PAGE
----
Kevin D. Williamson Joins CEI to Lead Project Examining the Modern Environmental Movement

Kevin D. Williamson, renowned author and the roving correspondent for National Review, will join the Competitive Enterprise Institute (CEI) in a visiting capacity to head a project examining the modern environmental movement, its culture, and advocacy. 

Williamson is the author of “Big White Ghetto: Dead Broke, Stone-Cold Stupid, and High on Rage in the Dank Wooly Wilds of the ‘Real America’” and “The Smallest Minority: Independent Thinking in the Age of Mob Politics.” He began his career in journalism at the Bombay, India-based Indian Express Newspaper Group and worked in the newspaper business in Texas, Pennsylvania, and Colorado. In addition to National Review, his work has appeared in the New York Post, Commentary, and other national publications.

Real Clear Markets Editor John Tamny says Williamson “has a way with words” that he combines “with remarkable reporting skills.” 

“CEI is thrilled to have a writer as accomplished and observant as Kevin add his considerable talents to our team,” said President and CEO Kent Lassman. “There is no replacement for fact-based reporting, and the American people and their leaders deserve an unvarnished look at the modern environmental movement and how it actually works. With President Biden promising to put climate change at the center of his administration’s agenda, it is time for policymakers and the public to learn more about the people and institutions promoting radical ideas.”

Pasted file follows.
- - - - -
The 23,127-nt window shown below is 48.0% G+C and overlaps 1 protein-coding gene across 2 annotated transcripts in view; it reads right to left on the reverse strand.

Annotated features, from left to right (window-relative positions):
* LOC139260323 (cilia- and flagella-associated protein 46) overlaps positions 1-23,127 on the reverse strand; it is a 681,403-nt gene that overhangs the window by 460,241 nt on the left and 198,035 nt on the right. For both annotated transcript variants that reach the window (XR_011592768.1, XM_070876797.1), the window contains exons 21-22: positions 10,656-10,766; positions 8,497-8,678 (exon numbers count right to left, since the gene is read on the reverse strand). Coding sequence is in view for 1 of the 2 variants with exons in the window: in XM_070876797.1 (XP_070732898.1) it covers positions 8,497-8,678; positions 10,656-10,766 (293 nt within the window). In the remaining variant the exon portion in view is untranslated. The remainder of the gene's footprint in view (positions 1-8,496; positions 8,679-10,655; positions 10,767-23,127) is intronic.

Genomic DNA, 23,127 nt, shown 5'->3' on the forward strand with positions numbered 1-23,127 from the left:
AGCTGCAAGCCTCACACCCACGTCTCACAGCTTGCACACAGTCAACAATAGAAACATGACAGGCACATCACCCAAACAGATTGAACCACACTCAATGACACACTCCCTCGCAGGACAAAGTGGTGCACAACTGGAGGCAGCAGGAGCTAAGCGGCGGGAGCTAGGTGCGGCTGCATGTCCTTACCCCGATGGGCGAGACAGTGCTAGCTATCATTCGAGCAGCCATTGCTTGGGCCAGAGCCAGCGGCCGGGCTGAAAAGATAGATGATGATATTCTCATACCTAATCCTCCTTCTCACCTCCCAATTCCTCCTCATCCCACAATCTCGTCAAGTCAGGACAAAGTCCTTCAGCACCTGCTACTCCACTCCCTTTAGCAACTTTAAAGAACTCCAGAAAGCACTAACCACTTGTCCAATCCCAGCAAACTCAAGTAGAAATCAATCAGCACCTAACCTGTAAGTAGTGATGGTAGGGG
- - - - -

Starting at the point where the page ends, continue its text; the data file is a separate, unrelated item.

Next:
“One of the interesting—and troubling—things about the environmental movement is how completely policy disputes have been displaced by the culture-war model of politics,” Williamson says. “When there’s a policy debate, there is room for compromise and consensus-building. When the same issue is presented as an apocalyptic confrontation between good and evil, there isn’t any room for cooperation. And those of us who are interested in human flourishing with both robust economic development and a healthy environment are left with very little in the way of attractive alliances and practical policy options.”